The human body contains more bacterial cells than human cells. Weird, right?
The majority of the cells that constitute “you” are, in fact, not human. They are microscopic organisms that are hitching a ride, making a living off your body. It might sound like science fiction, but this is a confirmed scientific fact. The human body contains ten times more bacterial cells than human cells.
How can we contain more bacterial cells than human cells?
Now, before we allow our imagination to scare us into a frenzy, let’s unpack this a bit.
These bacterial cells, collectively known as the human microbiota, live mostly in harmony with our bodies. We provide them with a suitable habitat, and they return the favor by aiding in bodily functions like digestion and immune response. Our gut houses the vast majority of these organisms.
This raises some provocative questions: With our bodies being made up predominantly of non-human cells, what does that imply about our identity? What actually makes us human?
How are we fully human if we contain so many non-human cells?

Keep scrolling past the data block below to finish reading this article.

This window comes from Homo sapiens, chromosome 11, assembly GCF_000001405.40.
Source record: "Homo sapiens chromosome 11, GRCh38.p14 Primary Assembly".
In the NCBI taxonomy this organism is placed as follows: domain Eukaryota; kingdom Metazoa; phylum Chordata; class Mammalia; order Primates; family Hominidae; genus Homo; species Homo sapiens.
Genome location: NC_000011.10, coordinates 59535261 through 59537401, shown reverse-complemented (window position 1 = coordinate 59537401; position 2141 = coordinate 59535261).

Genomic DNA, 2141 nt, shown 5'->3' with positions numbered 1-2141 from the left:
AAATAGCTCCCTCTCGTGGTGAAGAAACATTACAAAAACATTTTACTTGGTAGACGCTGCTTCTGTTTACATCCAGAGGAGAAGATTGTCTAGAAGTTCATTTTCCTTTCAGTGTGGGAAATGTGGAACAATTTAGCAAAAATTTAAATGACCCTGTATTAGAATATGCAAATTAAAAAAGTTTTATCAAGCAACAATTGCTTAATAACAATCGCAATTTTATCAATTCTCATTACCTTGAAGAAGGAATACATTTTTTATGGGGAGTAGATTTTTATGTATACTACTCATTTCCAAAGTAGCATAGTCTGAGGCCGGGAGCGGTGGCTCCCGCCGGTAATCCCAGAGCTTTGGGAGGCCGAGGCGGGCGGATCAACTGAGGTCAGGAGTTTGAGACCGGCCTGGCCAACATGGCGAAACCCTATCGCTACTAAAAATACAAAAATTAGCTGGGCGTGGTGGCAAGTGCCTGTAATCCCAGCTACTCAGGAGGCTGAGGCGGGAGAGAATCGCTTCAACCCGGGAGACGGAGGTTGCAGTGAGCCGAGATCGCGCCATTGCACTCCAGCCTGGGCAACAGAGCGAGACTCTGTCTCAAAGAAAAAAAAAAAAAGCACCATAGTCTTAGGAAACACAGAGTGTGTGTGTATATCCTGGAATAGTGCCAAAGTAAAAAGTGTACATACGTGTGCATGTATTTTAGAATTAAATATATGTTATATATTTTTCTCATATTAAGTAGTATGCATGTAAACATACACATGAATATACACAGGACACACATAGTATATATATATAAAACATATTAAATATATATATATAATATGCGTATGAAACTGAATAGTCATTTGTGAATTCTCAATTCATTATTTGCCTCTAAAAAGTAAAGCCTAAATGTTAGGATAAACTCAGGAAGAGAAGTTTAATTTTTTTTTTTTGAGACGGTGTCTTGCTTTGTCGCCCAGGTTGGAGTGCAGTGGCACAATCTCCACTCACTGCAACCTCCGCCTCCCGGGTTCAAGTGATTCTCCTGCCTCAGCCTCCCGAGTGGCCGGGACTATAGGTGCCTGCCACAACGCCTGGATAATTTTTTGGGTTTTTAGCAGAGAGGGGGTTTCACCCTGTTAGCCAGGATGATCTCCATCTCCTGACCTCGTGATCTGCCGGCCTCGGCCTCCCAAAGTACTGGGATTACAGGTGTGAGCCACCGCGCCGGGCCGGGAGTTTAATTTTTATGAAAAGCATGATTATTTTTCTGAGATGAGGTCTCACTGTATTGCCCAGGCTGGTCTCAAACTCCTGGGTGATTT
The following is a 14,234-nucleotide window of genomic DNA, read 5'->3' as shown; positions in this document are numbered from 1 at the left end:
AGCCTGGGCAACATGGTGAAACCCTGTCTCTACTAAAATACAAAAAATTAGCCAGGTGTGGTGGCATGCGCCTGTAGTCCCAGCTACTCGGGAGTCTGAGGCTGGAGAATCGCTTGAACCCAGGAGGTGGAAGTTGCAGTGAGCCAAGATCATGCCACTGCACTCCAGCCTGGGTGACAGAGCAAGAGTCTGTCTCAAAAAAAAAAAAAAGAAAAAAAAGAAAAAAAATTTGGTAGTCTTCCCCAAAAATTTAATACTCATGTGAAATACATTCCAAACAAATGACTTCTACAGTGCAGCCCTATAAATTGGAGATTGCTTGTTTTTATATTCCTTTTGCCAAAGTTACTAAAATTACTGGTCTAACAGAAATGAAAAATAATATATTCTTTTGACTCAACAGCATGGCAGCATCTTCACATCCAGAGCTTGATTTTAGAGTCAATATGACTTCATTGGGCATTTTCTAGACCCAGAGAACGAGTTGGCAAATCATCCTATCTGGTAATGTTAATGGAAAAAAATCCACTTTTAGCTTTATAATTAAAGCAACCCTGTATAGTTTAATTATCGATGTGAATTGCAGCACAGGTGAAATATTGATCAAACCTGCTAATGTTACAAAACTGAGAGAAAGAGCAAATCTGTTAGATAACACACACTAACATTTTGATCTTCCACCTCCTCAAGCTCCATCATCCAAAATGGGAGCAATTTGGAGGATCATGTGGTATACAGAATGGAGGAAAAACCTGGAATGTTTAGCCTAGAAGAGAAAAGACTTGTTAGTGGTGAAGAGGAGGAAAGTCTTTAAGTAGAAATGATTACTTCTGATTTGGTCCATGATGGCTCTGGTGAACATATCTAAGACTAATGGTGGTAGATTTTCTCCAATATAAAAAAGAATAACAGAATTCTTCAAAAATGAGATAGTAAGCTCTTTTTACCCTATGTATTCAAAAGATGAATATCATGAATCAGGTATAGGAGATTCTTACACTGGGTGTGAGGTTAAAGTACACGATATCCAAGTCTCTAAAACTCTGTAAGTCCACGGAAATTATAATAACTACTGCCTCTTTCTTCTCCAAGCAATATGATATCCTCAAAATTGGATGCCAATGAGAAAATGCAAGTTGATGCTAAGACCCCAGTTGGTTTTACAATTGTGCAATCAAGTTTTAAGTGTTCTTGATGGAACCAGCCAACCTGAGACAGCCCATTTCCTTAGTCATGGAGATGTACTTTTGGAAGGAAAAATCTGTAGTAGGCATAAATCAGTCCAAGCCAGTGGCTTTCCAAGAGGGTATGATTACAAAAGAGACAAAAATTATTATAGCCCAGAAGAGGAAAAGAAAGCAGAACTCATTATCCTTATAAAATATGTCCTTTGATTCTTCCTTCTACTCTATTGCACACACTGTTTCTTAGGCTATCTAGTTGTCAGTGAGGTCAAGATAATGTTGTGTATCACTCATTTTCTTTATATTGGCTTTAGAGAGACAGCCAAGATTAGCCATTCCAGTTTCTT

Biologically speaking, being human is about more than just the number of cells. Human cells, while fewer in number, are much larger and more complex than bacterial cells. So, in terms of volume and genetic material, we are predominantly human.
But the philosophical implications are still fascinating to consider. We ten to link our human identity to our biological makeup. But the massive presence of non-human cells introduces an intriguing paradox.
Science has often categorized organisms based on their cellular composition. However, this fact might prompt us to reconsider such traditional boundaries. We need to acknowledge the complex symbiosis that constitutes our “self.” We are, in essence, a walking, talking microbiome.
Teamwork makes the dream work
These non-human inhabitants of our body have a far-reaching impact on our health and well-being. There’s a dynamic relationship between our human cells and these bacterial cells. When this relationship is in balance, we thrive. But when it’s out of whack, we may face health issues. This fact has driven researchers to explore the potential of microbiota in shaping future treatments for various diseases.
Yet, as we learn more about our microbial inhabitants, we also uncover deeper layers of what it means to be human. Are we individual entities, or are we, as some philosophers might argue, a “superorganism” made up of numerous symbiotic relationships?
Indeed, we might be more ‘alien’ than we ever imagined, yet this very fact underscores our extraordinary complexity as living beings.
So next time you glance at your reflection, remember: You’re not just looking at ‘you.’ You’re seeing an intricate ecosystem.